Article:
Dying cities, like dying people, reveal their characters near the end. Some go out with dignity, others grasp wildly at any scheme to avoid their fate, no matter at what harm to others. Case in point: Las Vegas, a clutch of casinos, bars and brothels built in the worst place you could build a city, in order to cater to the worst urges of human nature. Now this synthetic oasis in the desert is running out of water, and proposes a solution consistent with its traditional ethics: we’ll just take somebody else’s water.
The problem is terminal. Vegas gets almost all of its water from Lake Mead, which was created from the Colorado River by the Hoover Dam. For a decade or so, Vegas has taken out more water than the Colorado puts in. Every year Vegas wants more, every year the flow of the Colorado is less. Lake Mead is drying up.
(Remember the Daily Impact’s First Law of Consumption: if you only have so much stuff, and you use up a whole bunch of stuff every day, pretty soon you won’t have any more stuff. Like the law of gravity, this applies to pretty much everything.)
Vegas’s need for water is urgent not just because it has to have something to mix with bourbon, and to flush with, but because it must maintain attractions such as the Fountains (and casino) of Bellagio: an 8.5-acre artificial lake containing 22 million gallons of water over which spectacular light-and-water-fountain shows take place every 15 minutes every evening. Each show uses 250,000 gallons of water.
Vegas’s first solution for the problem of the disappearing Lake Meade was to start digging an unbelievably expensive new channel through solid bedrock in order to tap Lake Mead at a lower level. The way it’s going, with protracted drought shriveling the river ever faster, the lake level may well drop below the new intake before it opens.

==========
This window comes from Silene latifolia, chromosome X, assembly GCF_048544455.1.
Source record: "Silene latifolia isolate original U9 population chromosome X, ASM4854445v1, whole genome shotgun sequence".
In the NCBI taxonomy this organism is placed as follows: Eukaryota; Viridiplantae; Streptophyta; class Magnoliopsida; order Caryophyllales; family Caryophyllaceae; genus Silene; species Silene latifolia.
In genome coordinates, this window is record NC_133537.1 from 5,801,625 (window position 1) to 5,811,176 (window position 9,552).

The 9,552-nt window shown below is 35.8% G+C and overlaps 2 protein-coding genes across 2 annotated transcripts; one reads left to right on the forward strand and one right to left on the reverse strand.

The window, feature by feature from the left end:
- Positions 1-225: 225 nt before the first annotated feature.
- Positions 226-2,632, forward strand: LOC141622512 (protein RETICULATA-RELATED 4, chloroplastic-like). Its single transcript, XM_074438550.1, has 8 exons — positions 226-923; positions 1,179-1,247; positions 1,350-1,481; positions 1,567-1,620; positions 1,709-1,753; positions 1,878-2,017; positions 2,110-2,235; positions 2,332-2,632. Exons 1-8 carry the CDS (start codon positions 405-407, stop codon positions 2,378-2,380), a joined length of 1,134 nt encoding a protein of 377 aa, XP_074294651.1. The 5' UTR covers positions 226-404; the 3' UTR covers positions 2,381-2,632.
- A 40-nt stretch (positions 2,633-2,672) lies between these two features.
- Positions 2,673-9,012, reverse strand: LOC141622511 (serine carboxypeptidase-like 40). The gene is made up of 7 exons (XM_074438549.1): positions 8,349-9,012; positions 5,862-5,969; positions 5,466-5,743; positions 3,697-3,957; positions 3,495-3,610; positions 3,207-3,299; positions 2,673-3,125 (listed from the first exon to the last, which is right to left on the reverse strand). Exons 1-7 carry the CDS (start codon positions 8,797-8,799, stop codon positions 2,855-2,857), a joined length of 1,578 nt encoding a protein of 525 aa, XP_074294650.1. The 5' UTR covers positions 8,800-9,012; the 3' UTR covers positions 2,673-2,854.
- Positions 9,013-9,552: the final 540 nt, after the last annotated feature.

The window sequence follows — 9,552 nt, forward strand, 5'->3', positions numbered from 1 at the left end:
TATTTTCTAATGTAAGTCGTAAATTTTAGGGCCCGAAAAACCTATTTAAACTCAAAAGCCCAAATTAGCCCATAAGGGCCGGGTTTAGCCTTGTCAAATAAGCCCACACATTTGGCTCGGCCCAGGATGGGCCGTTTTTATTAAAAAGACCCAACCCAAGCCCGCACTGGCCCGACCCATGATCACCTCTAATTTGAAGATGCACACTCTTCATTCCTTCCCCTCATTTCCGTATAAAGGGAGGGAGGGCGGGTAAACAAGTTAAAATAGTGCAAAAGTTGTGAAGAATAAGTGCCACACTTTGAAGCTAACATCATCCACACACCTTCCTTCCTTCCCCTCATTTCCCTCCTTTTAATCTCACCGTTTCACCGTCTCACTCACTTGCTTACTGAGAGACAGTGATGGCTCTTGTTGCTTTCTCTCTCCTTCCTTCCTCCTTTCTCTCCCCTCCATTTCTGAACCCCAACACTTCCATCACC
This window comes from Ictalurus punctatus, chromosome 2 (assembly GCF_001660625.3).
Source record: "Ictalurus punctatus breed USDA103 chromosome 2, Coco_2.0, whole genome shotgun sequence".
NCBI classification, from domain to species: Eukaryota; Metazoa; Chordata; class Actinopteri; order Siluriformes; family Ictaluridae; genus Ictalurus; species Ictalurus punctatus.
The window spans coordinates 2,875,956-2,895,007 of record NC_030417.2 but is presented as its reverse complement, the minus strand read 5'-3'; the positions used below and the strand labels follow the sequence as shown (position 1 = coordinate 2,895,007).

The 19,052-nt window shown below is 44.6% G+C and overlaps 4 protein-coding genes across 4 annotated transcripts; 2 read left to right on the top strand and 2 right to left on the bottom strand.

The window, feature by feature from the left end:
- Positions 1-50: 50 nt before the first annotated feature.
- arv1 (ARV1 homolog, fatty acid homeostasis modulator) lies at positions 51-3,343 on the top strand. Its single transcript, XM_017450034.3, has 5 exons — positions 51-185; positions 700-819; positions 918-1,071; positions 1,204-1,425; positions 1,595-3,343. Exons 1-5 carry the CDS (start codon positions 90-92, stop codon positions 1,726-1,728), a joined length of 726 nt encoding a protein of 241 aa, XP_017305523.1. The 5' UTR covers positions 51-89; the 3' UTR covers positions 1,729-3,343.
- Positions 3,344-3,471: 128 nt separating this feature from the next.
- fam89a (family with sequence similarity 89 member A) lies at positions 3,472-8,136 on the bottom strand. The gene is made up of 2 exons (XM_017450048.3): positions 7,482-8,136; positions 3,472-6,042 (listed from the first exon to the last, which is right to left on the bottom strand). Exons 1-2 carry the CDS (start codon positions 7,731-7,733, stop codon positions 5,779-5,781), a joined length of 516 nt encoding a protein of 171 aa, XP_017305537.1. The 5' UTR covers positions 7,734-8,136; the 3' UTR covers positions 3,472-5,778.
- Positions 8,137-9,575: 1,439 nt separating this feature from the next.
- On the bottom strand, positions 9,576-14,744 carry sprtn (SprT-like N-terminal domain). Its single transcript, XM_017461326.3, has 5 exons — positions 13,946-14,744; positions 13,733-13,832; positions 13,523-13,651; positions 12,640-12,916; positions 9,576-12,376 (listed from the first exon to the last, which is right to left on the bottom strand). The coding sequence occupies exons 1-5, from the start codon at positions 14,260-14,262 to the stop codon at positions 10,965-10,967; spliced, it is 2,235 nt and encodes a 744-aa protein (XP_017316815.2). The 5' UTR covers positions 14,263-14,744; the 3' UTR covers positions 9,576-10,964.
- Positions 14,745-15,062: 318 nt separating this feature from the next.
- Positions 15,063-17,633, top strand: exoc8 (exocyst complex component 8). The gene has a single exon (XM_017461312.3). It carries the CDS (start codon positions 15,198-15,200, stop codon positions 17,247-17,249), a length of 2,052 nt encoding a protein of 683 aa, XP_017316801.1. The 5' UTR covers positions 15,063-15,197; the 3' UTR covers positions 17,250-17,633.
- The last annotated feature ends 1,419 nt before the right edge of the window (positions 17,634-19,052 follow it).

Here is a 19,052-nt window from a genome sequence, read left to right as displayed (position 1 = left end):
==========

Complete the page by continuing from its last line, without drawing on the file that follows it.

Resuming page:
Plan B, just approved by the federal Bureau of Land Management last week, involves spending 15 billion-with-a-B dollars on a pipeline 8 feet in diameter and 300 miles long to suck 27 billion-with-a-B gallons of water a year from under four rural Nevada valleys. This makes sense to the high rollers and their minions because a) hey, we need it, awright? b) in Vegas, $15 billion is chump change, and c) nobody lives out there anyways.
Nobody but cattle ranchers, including several large operations owned by the Mormon Church. And Native Americans, living on the Goshute Reservation, possessors of one of those treaties with the United States government guaranteeing the protection of their ancestral lands and resources as long as the grass grows and the rivers run. Snag.
The Bureau of Land Management, before approving the project, estimated that it would drop the water table in the four affected valleys by about a hundred feet, drying up springs, killing off cattle and wildlife. The Bureau of Indian Affairs, for its part, decreed that the project is in the best interests of the Confederated Tribes of the Goshute Reservation, a conclusion it reached without speaking to anyone on the reservation. That’s according to everyone who lives on the reservation. [Goshutes Pledge to Fight for Critical Water — The Mainstreet Journal]
Environmentalists are mobilizing behind the proposition that this project cannot go forward because it would threaten the Great Basin springsnail with extinction. Now there’s a cause that no doubt will energize this fall’s presidential campaign.
But what about the proposition, common in civilized countries, that says you cannot take the things that I depend on for my life and livelihood simply because you are richer and bigger? Does anybody else miss that one?
Las Vegas should — and probably will — be the first major American city to be abandoned for lack of water. It will not be the last. We should not expect it to personify death with dignity, but the sight of the desert reclaiming the lake at Bellagio will certainly be instructive for the next generation.